A Guide to the Amphibians
and Reptiles of California

Report Your Observations of Native and
Non-Native Wild Amphibians and Reptiles

observation link

If you see a reptile or amphibian in the wild, dead or alive, and want to report the observation to an organization to help them keep track of the status of herps in California and around the world, you can send your observations and photos of the animal to one or all of the organizations listed below. You can also look at herp observations that others have made. In most cases, after you join the organization, all you need to do is log in and fill out a simple form to make a report.

These organizations are not affilitated with Please contact them if you have any questions.

Add your observations of reptiles and amphibians to the H. E. R. P. Database (Herpetological Education & Research Project)
a North American Field Herping Association (N. A. F. H. A.) project.

Go to, read and agree with the N. A. F. H. A. bylaws, then create an account, log in, and add a new record for your observation.
You can add pictures also.

Here is some information about how to enter data into the database and the security of the location information you report.

More information is available on the N. A. F. H. A. Forums which are hosted by

logo                     logo                 logo
You can also add your observations of wild amphibians and reptiles to

The Global Amphibian BioBlitz or the Global Reptile BioBlitz projects are citizen science/social networking organizations created to document observations of wild amphibians and reptiles around the world.

The RASCals program collects information about the amphibians and reptiles of Southern California.



You can also add your observations of reptiles and amphibians to HerpMapper "a cooperative project, designed to gather and share information about reptile and amphibian observations across the planet. "


Report Non-Native Watersnakes Seen in California

If you find an aquatic snake in California that you think is a Watersnake (Nerodia - similar to those shown below or here, and here),
please send pictures of it to the California Watersnakes Site, which is tracking the distribution of this potential threat to native fish and wildlife.

nerodia  nerodia


Report Deformed Frogs Seen in California

Severe deformities and malformations have been reported in amphibian populations with growing frequency since the early 1990s. Typically such abnormalities involve the limbs and especially the hind limbs of affected frogs, including deformities such as extra limbs or digits, missing limbs or portions of limbs, or limbs that are twisted and misshapen. These abnormalities are most common in frogs that have recently metamorphosed from their tadpole stage, likely because affected individuals do not survive to adulthood. Malformed individuals do not swim, jump or forage as well as their normal counterparts and field studies have shown they have reduced survival in natural populations.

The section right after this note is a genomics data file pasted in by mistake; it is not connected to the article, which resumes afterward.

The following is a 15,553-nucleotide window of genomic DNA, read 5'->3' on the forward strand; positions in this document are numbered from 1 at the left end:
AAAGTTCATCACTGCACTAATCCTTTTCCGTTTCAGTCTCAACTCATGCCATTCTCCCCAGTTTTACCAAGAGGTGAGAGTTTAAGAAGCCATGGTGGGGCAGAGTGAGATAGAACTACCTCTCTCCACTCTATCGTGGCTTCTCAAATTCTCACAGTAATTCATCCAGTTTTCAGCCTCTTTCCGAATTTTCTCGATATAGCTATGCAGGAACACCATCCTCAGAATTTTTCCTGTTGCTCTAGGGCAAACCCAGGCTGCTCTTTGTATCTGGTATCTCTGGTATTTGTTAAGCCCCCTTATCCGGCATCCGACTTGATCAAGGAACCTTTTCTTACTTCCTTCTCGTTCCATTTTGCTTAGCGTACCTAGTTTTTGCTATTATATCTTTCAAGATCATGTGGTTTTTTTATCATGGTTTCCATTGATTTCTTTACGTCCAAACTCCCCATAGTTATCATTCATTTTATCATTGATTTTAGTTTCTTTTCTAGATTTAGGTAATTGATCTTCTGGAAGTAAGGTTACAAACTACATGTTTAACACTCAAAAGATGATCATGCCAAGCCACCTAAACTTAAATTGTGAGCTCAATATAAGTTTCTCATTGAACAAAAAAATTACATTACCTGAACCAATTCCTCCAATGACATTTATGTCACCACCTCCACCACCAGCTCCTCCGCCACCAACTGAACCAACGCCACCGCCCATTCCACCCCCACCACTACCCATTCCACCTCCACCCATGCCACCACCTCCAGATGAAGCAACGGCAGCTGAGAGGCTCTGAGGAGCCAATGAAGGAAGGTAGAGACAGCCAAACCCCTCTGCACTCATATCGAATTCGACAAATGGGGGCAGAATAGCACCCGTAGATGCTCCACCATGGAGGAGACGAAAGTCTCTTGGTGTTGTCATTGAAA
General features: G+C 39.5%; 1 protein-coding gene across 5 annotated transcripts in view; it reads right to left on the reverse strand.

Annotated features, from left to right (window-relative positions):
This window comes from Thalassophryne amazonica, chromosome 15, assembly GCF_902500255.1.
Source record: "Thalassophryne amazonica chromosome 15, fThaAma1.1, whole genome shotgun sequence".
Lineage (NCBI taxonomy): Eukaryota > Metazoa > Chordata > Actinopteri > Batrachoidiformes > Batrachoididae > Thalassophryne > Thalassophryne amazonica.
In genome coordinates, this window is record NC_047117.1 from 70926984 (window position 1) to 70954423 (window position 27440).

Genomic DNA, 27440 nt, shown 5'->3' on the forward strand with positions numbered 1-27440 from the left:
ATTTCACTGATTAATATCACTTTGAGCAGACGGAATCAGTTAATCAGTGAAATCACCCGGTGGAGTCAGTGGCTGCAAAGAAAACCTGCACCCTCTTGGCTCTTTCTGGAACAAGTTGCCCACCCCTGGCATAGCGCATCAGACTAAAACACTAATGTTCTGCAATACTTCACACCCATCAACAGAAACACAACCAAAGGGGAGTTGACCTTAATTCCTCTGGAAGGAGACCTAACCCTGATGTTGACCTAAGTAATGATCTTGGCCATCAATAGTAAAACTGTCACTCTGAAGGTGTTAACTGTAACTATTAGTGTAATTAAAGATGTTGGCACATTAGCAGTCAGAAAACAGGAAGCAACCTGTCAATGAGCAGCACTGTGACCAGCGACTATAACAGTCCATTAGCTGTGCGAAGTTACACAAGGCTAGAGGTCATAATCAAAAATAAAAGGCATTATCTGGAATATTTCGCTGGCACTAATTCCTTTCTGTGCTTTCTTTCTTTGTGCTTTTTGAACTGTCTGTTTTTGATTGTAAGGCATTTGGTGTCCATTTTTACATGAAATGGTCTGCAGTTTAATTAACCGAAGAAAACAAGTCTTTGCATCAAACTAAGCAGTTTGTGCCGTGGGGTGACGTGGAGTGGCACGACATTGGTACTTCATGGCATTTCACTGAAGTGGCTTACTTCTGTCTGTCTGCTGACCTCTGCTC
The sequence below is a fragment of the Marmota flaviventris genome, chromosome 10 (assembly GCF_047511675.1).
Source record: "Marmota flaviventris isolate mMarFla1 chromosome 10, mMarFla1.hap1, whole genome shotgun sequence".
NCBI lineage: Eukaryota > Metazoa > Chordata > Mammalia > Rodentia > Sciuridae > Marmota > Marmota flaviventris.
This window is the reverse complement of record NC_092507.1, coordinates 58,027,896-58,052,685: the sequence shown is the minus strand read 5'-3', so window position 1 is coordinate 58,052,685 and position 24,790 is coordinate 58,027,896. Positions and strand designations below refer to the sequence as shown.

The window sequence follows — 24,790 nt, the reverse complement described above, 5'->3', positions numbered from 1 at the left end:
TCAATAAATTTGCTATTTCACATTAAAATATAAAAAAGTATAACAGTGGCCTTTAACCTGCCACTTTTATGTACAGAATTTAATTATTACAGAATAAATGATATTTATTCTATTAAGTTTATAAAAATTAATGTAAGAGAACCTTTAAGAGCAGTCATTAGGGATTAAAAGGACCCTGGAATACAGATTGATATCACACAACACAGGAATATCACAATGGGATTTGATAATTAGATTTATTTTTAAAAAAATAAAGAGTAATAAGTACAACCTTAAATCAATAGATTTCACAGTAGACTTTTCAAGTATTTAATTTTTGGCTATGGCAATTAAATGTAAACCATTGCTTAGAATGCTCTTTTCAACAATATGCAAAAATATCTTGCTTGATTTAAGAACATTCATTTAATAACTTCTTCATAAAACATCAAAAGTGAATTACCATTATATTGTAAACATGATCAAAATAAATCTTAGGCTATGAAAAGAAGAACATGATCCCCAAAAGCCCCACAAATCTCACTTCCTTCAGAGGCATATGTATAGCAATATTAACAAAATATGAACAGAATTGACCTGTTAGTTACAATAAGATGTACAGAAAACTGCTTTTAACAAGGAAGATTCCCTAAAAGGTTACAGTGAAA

If you see frogs with deformities or malformations, photograph them and record the location where you observed them. This information is extremely useful to researchers. You can send along an email account to

You can read more about frog deformities on the CaliforniaHerps page,
and read about amphibian malformations on the Johnson Lab Web Site,
and you can look at and download a .pdf brochure about amphibian conservation and frog deformities.

deformed frog
© Pieter Johnson

Report Non-Native Brahminy Blindsnakes Found in California

If you think you found a Brahminy Blindsnake in California:

Please notify Dr. Gregory B. Pauly at Dr. Pauly is Curator of Reptiles and Amphibians at the Natural History Museum of Los Angeles County and is part of a team that is documenting the rapid introduction and establishment of this species into Southern California with the help of people who contact this website and other citizen science projects. If you can, take pictures and send them to him, including close-ups of the eyes and nose if possible. Also, please keep the snake if you can. Someone may want to collect and examine it to confirm that it is a Brahminy Blindsnake and not a native Western Threadsnake which looks a lot like it. 

Go Here to learn how to distinguish the Brahminy Blindsnake from the similar native Western Threadsnake.
snake  snake

Report an Invasive Species Sighting to the
California Department of Fish and Wildlife

Report a Nonindigenous Aquatic Species Sighting to the USGS

Report a Rare Herp Sighting to the
California Department of Fish and Wildlife

You can find out how to submit data to the California Natural Diversity Database (CNDDB) about rare species here:


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